A win in the final round meant that I still gained 6 ELO, but the norm was definitely off the table. I was in great spirits for the Chessbrah meetup we hosted after the final round though. Thanks to everyone who showed up!

Sunway Sitges Open

I had a small break after the tournament in London ended and before the tournament in Spain began. I decided to spend it in London under the roof of one of the Chessbrah viewers who had been hosting me during the whole event (thanks Lewis!). I caught up on my sleep and made a point to fix any issues that might affect my performance in Spain. On December 14th, I took an early flight from London Gatwick to Barcelona, Spain. After a short train ride to Sitges, a modest city on the coast of Spain, I checked into the official hotel and prepared myself for the final GM norm attempt of the year. I really felt as though it was now or never. To be honest, I’ve never felt more pressure on myself than I did in this tournament.

After a much better start to the tournament, with two clean wins against lower rated players in the first two rounds, I was paired up in round 3 against GM Zubov (2626) with Black. Despite a suspicious opening, I held the draw remarkably easily and was feeling confident going into the next round with White.

I was paired against GM Bologan, an acclaimed author of many of the books that I used to study and shape my repertoire! Because of this, I didn’t want to play 1. e4 or 1. d4 and play into theory that he has probably written entire books on. I decided to play the English and see what type of game we would get. After using a lot of time early in the game, I once again fell under the spell of feeling like I was playing for a draw just because my opponent was higher rated. As it turns out, objective evaluation would have me standing slightly better in positions I evaluated as almost losing. Luckily for me, my opponent got a bit too focused on winning the game due to my clock, and committed a series of blunders just to avoid a draw. Despite playing on increment, I was up to the task and managed to find very accurate moves to punish him and convert the full point. Below is the game, with what I thought were the important variations.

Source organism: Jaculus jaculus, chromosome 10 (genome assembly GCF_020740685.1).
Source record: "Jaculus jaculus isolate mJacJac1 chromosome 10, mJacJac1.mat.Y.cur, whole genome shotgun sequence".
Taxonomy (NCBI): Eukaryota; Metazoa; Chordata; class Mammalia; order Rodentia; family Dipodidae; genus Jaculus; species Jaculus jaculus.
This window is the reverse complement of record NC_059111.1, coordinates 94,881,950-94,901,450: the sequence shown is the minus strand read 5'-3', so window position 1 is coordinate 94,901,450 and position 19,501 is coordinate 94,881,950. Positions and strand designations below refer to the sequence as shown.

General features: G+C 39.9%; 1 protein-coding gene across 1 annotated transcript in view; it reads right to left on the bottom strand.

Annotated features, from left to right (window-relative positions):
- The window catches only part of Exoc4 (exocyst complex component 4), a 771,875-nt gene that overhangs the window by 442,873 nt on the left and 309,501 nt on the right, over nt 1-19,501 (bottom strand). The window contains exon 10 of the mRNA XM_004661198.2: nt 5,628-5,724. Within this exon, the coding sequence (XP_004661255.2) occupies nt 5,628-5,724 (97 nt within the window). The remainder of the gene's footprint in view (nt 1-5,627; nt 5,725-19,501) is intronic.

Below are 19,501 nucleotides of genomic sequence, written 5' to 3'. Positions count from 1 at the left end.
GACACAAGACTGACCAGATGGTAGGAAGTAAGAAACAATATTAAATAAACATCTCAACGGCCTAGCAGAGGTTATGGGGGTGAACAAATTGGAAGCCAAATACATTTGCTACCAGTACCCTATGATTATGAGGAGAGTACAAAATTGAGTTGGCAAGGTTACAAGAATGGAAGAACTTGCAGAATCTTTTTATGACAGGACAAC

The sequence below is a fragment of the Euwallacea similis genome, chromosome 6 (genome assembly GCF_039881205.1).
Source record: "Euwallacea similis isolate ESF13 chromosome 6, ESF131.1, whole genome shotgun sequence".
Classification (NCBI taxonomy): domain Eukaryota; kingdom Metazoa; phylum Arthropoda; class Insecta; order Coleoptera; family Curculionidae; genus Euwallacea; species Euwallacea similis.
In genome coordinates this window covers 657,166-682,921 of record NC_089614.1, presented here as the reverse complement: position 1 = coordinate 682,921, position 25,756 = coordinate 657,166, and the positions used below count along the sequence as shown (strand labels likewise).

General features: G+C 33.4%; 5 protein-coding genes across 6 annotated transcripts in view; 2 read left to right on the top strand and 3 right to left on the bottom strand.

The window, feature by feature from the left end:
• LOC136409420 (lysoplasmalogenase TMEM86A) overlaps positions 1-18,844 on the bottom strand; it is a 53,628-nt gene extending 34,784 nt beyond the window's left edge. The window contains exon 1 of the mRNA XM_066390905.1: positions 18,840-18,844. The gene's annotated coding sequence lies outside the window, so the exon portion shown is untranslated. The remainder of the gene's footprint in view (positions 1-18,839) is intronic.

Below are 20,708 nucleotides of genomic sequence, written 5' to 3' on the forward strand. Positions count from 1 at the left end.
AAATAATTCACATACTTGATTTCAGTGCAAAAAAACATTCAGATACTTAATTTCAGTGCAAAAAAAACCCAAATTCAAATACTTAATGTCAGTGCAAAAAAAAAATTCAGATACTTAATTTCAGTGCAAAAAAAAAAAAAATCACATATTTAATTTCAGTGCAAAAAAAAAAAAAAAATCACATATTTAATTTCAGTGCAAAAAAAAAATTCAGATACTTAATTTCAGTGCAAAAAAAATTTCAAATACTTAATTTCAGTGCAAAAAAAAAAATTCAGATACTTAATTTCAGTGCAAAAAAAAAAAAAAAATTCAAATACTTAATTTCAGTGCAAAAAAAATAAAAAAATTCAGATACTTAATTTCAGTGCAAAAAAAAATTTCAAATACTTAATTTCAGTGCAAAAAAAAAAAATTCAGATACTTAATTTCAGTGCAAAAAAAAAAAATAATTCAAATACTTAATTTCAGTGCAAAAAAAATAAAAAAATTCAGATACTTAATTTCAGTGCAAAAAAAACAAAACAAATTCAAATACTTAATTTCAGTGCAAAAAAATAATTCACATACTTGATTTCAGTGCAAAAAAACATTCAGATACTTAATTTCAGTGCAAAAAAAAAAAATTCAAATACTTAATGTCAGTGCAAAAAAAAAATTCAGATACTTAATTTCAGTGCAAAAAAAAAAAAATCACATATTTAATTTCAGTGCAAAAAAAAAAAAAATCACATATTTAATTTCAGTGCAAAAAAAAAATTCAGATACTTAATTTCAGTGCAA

This unexpected victory meant that I was catapulted atop the crosstable with 4.5/5 and paired against GM Predke on board two in the next round. Since I had the Black pieces, I was not looking to be overambitious, rather just to stay solid and take any chances that were presented to me. By some stroke of luck, my opponent had a rather unique hallucination that he explained to me after the game. When he played 10. Nc5, effectively blundering a pawn, it was based on the assumption that he could play 12. b4 and defend it. He overlooked that I had two a-pawns and ...axb3 en passant was possible. An incredibly fortunate moment for a 2600 Grandmaster to forget about such a basic rule in chess, but I'm not complaining. The game still required some precision, but I think that I converted it quite well, albeit slowly. Below you will find the game along with some important variations.